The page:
WHAT JUST HAPPENED? IS IT OVER YET? Health Care. First Question: What is “health care” and what does it do? FACT: People die. They get injured, they get.
Published byModified over 4 years ago
Presentation on theme: "WHAT JUST HAPPENED? IS IT OVER YET? Health Care. First Question: What is “health care” and what does it do? FACT: People die. They get injured, they get."— Presentation transcript:
First Question: What is “health care” and what does it do? FACT: People die. They get injured, they get sick. Even if you live a healthy life, you may be struck by bad health. Health insurance is designed to mitigate risk—you may not need it, but you pay for it in case you do. There are about 46 million Americans without health insurance. Which means: If any of these people get sick or need medical care, either they can’t get it or they go to hospitals that provide free care. These hospitals charge state governments, which pay them through tax revenue.
Second Question: Do we already have some form of government health care or insurance? Yes. Three kinds: Social Security: founded in 1935, this is the term for several programs that provide social benefits. Money is withdrawn from people’s paychecks, and you get this money back, most commonly, after age 65. Medicare: a social insurance program that provides health insurance coverage to people who are retired and may be younger than 65. Medicaid: the health program for eligible individuals and families with low incomes and resources.
Third Question: What is this “health care bill,” anyway? BASIC ELEMENTS: coverage to an additional 32 million Americans over the next decade by expanding Medicaid eligibility and creating state-run insurance exchanges and federal subsidies for lower-income families who lack access to employer-provided coverage. All Americans would be required to obtain insurance or face an annual penalty of up to $695; employers could face penalties for not offering affordable coverage. In exchange for the new business, private insurers would be subject to an array of rules, including a ban on the practice of denying coverage to people with preexisting medical conditions and a requirement that adult children be permitted to stay on their parents' policies until age 26. To cover the cost of those changes, the compromise would impose a 3.8 percent Medicare tax for wealthy taxpayers. And it would slice an additional $60 billion from Medicare, with the privately run program known as Medicare Advantage targeted for deep cuts, bringing the total reduction in projected spending to more than $500 billion over the next decade. Most of these elements won’t kick in until 2014. What happens right now: ban on insurance industry practices such as dropping people from coverage when they get sick or limiting lifetime benefits. Private insurers would also be required to fully cover preventive care without deductibles or co-payments.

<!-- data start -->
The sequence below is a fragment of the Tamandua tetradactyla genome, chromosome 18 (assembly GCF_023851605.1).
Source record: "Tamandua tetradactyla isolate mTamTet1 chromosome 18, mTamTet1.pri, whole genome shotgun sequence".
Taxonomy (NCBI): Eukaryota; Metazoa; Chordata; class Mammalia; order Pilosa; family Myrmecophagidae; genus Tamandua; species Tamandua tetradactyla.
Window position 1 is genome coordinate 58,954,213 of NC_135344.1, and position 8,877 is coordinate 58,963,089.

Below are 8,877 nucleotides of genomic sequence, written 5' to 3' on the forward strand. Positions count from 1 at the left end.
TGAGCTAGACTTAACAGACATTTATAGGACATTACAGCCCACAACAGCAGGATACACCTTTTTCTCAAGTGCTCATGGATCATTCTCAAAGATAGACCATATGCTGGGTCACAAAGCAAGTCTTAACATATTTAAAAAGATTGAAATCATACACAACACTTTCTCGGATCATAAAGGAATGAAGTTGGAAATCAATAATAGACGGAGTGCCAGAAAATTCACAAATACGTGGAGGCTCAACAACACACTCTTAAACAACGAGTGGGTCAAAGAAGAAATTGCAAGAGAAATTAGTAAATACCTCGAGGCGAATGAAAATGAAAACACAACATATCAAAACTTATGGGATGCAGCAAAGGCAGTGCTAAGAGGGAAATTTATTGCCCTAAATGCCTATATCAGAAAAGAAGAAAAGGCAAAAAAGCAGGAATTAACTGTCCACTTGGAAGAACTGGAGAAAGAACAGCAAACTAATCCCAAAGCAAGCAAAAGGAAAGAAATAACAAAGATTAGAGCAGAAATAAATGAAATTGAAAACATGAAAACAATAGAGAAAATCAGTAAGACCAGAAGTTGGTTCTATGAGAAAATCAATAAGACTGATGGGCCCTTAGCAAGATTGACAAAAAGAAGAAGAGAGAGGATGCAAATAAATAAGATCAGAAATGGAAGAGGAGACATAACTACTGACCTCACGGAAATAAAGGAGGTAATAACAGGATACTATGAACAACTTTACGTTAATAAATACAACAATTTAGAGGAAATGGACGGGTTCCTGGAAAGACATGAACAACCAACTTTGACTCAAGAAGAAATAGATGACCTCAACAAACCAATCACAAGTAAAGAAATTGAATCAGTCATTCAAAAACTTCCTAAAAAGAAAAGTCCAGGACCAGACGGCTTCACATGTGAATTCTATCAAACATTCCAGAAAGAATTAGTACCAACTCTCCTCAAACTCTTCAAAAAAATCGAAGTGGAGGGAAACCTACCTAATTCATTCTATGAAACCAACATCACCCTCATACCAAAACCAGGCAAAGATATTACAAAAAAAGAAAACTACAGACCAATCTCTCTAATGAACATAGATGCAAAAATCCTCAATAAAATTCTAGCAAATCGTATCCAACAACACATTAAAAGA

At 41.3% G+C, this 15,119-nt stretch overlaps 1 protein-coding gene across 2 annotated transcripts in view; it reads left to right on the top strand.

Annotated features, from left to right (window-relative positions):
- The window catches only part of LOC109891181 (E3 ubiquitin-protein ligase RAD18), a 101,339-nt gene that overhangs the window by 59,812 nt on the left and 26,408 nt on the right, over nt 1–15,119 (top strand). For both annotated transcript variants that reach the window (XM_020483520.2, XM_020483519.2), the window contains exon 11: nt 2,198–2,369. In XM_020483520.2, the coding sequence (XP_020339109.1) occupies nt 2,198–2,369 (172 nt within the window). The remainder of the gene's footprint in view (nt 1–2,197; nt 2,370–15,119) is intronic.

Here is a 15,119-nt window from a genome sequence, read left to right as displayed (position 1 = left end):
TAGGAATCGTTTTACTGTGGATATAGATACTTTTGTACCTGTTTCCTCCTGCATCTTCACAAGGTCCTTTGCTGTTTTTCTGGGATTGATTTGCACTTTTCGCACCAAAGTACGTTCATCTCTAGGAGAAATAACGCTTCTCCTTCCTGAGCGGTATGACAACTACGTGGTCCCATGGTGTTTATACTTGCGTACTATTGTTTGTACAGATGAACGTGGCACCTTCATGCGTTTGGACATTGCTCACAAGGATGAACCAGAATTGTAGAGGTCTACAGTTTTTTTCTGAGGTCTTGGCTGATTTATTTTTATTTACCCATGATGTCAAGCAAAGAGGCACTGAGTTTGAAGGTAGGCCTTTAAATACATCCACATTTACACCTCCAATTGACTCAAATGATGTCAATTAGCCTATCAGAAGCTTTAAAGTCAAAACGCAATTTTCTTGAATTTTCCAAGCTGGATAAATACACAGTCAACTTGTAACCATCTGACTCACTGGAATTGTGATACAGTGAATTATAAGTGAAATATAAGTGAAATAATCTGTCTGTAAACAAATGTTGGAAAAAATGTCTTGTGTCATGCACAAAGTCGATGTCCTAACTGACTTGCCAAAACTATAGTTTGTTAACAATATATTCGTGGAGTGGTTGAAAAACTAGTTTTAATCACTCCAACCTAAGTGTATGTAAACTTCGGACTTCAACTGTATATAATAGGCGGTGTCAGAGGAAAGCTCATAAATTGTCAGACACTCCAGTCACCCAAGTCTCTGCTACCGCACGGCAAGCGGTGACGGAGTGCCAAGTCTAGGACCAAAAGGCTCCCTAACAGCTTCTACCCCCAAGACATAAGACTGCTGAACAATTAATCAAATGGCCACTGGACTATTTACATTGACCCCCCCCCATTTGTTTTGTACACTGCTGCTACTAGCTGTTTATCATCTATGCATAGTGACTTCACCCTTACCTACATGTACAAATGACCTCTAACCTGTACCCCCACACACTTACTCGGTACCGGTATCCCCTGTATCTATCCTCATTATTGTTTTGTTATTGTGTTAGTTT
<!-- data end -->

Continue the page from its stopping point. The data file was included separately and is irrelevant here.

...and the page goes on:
Fourth Question: What are the costs? Total cost: $940 billion Congressional Budget Office (CBO) says it will reduce deficits by about $138 billion over next 10 years, and about $1.2 trillion in the decade after that.
Fourth Question: So…is it over yet? Not quite. The Senate passed their own version of health care reform last year. Senate Democrats now have to accept the House version of the bill, plus some additional “fixes” (ex., changing how much doctors may be paid for treating patients on Medicare). They have promised to do so. That will probably happen within a week.
What would Jefferson say? What would Hamilton say?
What do YOU say? Is health care an essential right? When Jefferson wrote “life, liberty, and the pursuit of happiness…” Was he talking, also, about affordable health care?